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"Resisting" and Use of Force

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  • "Resisting" and Use of Force

    This is a simple concept.

    Once "Force" has been used by the police, the question of whether or not the suspect complied becomes irrelevant. At that point the only question that really matters is "Was the amount of force used necessary based on the situation."

    Comply with the cops/Don't Resist are things you do to minimize the risk of use of force used against you. But once used, it's no longer relevant.

    Use an extreme example. A suspect in brief underwear only, is laying on the ground, hands out in front. One hand is brought behind the back and cuffed. The suspect resists putting his other hand back for cuffing. The cop shoots him. There is no way that "he should've put his hand behind his back for cuffing" is relevant to the amount of force used. That's not the question that needs to be asked. The question is "Given the situation, was shooting the suspect the correct amount of force to be applied?"

    In the extreme example, the answer is an obvious "No". There is no reason to justify that shooting. Pointing out that the suspect should have just put his other hand back doesn't really contribute anything to the discussion. At best, well after the fact you can show that non-compliance makes you more vulnerable to police use of force, but that doesn't do anything to justify that use of force.


  • #2
    There is a use of force continuum that police officers use.

    And shooting someone for not putting their hand behind their back is not a valid use of force.

    https://nij.ojp.gov/topics/articles/use-force-continuum

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    • #3
      Originally posted by CivilDiscourse View Post
      This is a simple concept.

      Once "Force" has been used by the police, the question of whether or not the suspect complied becomes irrelevant. At that point the only question that really matters is "Was the amount of force used necessary based on the situation."
      Well, the actual phraseology is "only sufficient force as is necessary to effect the arrest". Placing handcuffs on somebody requires a degree of force that will escalate in accordance to the person's cooperation or resistance. So, it's not so much "was force justified" but "was excessive force used".

      Comply with the cops/Don't Resist are things you do to minimize the risk of use of force used against you. But once used, it's no longer relevant.

      Use an extreme example. A suspect in brief underwear only, is laying on the ground, hands out in front. One hand is brought behind the back and cuffed. The suspect resists putting his other hand back for cuffing. The cop shoots him. There is no way that "he should've put his hand behind his back for cuffing" is relevant to the amount of force used. That's not the question that needs to be asked. The question is "Given the situation, was shooting the suspect the correct amount of force to be applied?"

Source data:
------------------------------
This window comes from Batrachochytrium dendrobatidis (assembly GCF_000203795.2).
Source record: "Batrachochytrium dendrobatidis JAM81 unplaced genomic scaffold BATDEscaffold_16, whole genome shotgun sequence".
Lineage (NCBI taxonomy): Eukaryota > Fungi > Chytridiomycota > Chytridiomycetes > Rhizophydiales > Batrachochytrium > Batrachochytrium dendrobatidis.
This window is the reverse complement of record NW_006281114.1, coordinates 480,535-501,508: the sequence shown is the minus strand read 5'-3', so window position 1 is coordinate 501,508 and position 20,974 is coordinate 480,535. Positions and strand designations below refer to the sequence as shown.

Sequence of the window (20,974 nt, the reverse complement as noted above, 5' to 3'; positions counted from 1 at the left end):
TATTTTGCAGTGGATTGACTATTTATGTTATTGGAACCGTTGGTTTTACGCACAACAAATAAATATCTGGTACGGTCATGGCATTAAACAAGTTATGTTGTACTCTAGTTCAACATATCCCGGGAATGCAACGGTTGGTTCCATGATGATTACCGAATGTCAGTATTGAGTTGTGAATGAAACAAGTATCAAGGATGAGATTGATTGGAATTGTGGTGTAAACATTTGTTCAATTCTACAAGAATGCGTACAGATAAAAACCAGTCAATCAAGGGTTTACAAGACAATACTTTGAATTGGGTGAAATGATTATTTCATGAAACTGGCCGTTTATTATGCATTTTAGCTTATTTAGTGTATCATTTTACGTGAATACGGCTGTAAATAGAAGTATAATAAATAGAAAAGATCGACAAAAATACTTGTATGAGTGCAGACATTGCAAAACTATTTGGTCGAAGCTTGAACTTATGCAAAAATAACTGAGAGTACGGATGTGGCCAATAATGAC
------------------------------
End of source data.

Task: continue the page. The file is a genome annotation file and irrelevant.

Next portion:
In the extreme example, the answer is an obvious "No". There is no reason to justify that shooting. Pointing out that the suspect should have just put his other hand back doesn't really contribute anything to the discussion. At best, well after the fact you can show that non-compliance makes you more vulnerable to police use of force, but that doesn't do anything to justify that use of force.
      And, another point --- the suspect actually becomes more dangerous to the officer once "half cuffed" --- if he has one half of the handcuffs on, and breaks away, those handcuffs become a weapon that the suspect can use against the officer. So, it's not just a binary "handcuffed or not". The threat INCREASES when the suspect is being handcuffed, then is lessened when the handcuffing is finished, and you'll often see the officer, after successfully cuffing, use the pointy end of the handcuff key to "lock" the handcuffs in position so the subject cannot ratchet them tighter in attempt to justify a brutality charge.
      "Neighbor, how long has it been since you’ve had a big, thick, steaming bowl of Wolf Brand Chili?”

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      • #4
        What I'm trying to get across is that there's a heightened sense of danger once you commit to putting the handcuffs on somebody -- it's at THAT point that they have to make a very quick calculation about how badly they do NOT want to go to jail, so it's pretty much forcing the issue.

        And if you think about the open end of the handcuffs being whipped around, or held as a weapon to slash and cut --- it's pretty intense from the time you get the first one on to the time the second one is complete. (not to mention when you're cuffing a particularly "Plus Size" individual, and you have to string 2 or 3 pair of handcuffs together so you don't dislocate their shoulder trying to get both hands behind their back.
        "Neighbor, how long has it been since you’ve had a big, thick, steaming bowl of Wolf Brand Chili?”

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